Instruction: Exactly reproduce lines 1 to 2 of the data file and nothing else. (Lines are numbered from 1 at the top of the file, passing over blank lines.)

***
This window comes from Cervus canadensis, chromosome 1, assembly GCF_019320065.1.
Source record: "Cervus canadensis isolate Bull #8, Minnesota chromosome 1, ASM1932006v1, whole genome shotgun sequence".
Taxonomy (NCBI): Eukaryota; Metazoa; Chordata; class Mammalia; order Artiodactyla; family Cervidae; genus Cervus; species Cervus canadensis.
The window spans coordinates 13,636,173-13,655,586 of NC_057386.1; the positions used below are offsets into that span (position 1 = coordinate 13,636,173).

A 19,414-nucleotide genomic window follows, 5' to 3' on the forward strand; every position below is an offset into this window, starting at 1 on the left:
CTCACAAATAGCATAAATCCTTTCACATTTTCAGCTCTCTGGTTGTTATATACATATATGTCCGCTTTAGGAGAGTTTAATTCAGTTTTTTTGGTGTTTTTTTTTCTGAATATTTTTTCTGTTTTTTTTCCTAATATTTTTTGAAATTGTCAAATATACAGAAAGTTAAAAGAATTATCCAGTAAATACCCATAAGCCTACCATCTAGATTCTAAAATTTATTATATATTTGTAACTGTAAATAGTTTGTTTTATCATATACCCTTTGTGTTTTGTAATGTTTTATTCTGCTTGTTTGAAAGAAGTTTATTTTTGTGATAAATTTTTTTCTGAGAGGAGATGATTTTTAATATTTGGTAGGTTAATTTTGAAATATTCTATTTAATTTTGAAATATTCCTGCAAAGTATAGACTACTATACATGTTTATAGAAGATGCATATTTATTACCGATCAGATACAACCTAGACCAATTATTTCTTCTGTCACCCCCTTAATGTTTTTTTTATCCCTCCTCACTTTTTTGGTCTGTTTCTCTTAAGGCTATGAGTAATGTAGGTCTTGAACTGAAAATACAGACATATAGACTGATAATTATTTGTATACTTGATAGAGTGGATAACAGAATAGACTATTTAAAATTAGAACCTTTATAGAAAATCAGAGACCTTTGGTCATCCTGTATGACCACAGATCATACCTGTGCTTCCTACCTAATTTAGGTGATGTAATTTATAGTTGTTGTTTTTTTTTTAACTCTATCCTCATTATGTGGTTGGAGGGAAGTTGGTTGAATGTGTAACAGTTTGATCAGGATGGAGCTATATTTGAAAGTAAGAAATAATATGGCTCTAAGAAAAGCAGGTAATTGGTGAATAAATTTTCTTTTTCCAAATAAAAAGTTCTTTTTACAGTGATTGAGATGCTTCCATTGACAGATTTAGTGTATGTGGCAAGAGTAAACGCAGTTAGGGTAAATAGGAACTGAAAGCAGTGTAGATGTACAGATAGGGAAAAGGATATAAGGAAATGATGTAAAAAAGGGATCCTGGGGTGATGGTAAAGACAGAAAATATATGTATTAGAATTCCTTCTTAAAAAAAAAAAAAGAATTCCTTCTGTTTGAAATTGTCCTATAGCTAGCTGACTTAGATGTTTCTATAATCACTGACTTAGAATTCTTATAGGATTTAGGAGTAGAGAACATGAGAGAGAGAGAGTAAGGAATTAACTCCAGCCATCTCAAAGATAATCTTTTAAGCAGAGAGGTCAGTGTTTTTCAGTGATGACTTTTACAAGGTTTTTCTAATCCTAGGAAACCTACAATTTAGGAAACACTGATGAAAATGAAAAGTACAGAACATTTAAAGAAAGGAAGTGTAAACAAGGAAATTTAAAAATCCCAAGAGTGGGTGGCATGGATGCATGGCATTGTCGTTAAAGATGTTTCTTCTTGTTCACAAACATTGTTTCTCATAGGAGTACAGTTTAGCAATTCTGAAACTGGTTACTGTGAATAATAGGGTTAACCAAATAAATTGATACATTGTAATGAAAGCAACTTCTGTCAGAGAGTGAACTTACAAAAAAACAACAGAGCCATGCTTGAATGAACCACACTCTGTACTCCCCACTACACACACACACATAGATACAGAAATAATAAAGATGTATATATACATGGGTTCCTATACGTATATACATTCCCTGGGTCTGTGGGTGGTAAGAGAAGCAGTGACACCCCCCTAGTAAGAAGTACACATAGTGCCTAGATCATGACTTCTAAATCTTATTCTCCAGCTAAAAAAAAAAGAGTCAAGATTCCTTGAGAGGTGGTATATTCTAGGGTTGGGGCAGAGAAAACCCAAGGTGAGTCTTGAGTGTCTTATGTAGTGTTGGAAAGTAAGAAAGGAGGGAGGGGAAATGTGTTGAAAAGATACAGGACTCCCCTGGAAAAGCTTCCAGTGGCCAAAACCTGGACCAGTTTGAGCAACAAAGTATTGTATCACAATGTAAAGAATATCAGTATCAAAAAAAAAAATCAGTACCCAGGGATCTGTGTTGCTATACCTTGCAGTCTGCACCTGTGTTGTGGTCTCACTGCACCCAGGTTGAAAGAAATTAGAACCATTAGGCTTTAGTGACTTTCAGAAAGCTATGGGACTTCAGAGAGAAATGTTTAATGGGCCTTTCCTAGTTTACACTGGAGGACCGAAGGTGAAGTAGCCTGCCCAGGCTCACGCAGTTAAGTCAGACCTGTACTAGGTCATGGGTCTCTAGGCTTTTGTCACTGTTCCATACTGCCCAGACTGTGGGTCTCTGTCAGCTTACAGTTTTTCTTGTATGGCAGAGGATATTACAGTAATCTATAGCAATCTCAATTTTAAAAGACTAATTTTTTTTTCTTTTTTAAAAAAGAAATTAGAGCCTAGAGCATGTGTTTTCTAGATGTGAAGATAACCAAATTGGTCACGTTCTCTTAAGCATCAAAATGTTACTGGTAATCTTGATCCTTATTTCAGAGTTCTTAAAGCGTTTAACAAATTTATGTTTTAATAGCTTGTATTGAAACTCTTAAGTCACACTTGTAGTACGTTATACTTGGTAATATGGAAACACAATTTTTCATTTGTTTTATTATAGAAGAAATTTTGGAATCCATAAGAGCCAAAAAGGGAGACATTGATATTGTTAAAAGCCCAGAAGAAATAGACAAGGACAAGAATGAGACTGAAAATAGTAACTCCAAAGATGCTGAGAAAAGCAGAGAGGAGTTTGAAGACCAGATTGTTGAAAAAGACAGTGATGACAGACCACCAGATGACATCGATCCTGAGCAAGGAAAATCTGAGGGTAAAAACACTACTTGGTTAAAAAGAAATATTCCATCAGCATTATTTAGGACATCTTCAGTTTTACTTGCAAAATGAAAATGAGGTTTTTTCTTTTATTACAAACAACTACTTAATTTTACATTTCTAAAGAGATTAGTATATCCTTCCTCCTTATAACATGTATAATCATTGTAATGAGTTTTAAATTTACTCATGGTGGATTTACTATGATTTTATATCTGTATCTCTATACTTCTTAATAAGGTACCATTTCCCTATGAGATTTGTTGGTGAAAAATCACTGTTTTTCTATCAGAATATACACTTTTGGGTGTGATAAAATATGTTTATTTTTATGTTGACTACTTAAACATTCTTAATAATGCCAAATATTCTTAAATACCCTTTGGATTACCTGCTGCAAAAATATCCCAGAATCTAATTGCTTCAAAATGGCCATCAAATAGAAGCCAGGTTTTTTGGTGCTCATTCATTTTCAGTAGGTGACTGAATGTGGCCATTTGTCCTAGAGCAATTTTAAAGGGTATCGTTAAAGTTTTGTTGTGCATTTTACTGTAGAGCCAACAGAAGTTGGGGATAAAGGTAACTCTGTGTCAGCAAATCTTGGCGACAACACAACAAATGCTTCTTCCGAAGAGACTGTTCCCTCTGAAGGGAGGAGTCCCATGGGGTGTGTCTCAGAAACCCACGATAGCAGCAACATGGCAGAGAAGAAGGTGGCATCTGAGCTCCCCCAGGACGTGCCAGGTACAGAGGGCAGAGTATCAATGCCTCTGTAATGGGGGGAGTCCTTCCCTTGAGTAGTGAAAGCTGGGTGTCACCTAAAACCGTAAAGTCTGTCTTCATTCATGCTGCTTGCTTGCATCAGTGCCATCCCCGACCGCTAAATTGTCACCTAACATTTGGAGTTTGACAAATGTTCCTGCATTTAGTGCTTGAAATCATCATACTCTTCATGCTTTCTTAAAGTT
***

This window comes from Cervus canadensis, chromosome 1, assembly GCF_019320065.1.
Source record: "Cervus canadensis isolate Bull #8, Minnesota chromosome 1, ASM1932006v1, whole genome shotgun sequence".